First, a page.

### Some articles on *rational numbers, number, numbers, rational, rational number*:

**Rational Numbers**

... The p-adic order can be extended into the rational numbers ... We can define Some properties are Moreover, if, then ...

... Powers of a positive real

**number**are always positive real

**numbers**... If the definition of exponentiation of real

**numbers**is extended to allow negative results then the result is no longer well behaved ... Neither the logarithm method nor the

**rational**exponent method can be used to define br as a real

**number**for a negative real

**number**b and an arbitrary real

**number**r ...

... In mathematics, a

**rational number**is any

**number**that can be expressed as the quotient or fraction p/q of two integers, with the denominator q not equal to zero ... Since q may be equal to 1, every integer is a

**rational number**... The set of all

**rational numbers**is usually denoted by a boldface Q (or blackboard bold, Unicode ℚ) it was thus named in 1895 by Peano after quoziente, Italian for "quotient" ...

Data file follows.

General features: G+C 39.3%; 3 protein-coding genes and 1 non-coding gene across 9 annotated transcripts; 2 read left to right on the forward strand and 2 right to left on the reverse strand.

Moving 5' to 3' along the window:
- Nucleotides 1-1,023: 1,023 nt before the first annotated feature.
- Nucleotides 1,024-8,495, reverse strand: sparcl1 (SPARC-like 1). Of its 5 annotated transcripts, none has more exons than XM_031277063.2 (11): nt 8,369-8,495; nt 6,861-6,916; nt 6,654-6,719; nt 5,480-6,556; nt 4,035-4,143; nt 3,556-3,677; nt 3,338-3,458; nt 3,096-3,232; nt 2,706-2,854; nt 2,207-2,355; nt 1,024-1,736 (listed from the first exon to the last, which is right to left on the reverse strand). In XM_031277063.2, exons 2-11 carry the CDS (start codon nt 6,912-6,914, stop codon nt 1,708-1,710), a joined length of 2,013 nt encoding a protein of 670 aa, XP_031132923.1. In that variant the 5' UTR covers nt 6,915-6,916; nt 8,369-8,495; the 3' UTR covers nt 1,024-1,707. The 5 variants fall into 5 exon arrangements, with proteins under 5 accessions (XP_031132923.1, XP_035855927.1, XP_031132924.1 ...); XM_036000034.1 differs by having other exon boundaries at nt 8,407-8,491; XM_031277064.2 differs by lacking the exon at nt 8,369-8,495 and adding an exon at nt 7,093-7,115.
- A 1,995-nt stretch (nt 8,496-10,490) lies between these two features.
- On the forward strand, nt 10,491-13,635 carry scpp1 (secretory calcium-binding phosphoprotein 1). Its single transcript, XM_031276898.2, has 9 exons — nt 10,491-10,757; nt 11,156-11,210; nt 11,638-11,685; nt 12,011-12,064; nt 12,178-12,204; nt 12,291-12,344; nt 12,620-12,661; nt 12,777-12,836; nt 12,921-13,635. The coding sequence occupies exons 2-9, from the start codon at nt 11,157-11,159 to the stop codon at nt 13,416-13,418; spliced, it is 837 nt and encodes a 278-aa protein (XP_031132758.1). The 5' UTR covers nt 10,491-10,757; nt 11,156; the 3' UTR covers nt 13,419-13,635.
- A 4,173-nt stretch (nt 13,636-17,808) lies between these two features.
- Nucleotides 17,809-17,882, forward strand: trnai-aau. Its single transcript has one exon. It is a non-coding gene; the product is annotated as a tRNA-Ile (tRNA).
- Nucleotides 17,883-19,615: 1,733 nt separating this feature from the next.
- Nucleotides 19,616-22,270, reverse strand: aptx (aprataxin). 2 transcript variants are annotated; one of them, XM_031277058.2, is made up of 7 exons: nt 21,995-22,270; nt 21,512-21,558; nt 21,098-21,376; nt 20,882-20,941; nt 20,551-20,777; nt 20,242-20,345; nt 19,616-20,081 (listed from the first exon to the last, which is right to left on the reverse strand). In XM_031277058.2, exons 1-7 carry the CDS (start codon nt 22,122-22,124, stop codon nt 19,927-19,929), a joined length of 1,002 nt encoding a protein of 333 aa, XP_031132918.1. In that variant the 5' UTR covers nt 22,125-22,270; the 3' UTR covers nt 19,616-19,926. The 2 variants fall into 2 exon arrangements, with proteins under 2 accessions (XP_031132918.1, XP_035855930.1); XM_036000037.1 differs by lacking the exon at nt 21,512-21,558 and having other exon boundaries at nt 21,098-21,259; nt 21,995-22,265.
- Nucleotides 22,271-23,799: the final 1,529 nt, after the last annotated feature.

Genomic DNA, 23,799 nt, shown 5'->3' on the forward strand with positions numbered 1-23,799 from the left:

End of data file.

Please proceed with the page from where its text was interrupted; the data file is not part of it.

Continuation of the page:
... The set of

**rational numbers**is not a linear continuum ... Consider the subset A = { x

### Famous quotes containing the words numbers and/or rational:

“All ye poets of the age,

All ye witlings of the stage,

Learn your jingles to reform,

Crop your *numbers* to conform.

Let your little verses flow

Gently, sweetly, row by row;

Let the verse the subject fit,

Little subject, little wit.

Namby-Pamby is your guide,

Albion’s joy, Hibernia’s pride.”

—Henry Carey (1693?–1743)

“We must not suppose that, because a man is a *rational* animal, he will, therefore, always act rationally; or, because he has such or such a predominant passion, that he will act invariably and consequentially in pursuit of it. No, we are complicated machines; and though we have one main spring that gives motion to the whole, we have an infinity of little wheels, which, in their turns, retard, precipitate, and sometime stop that motion.”

—Philip Dormer Stanhope, 4th Earl Chesterfield (1694–1773)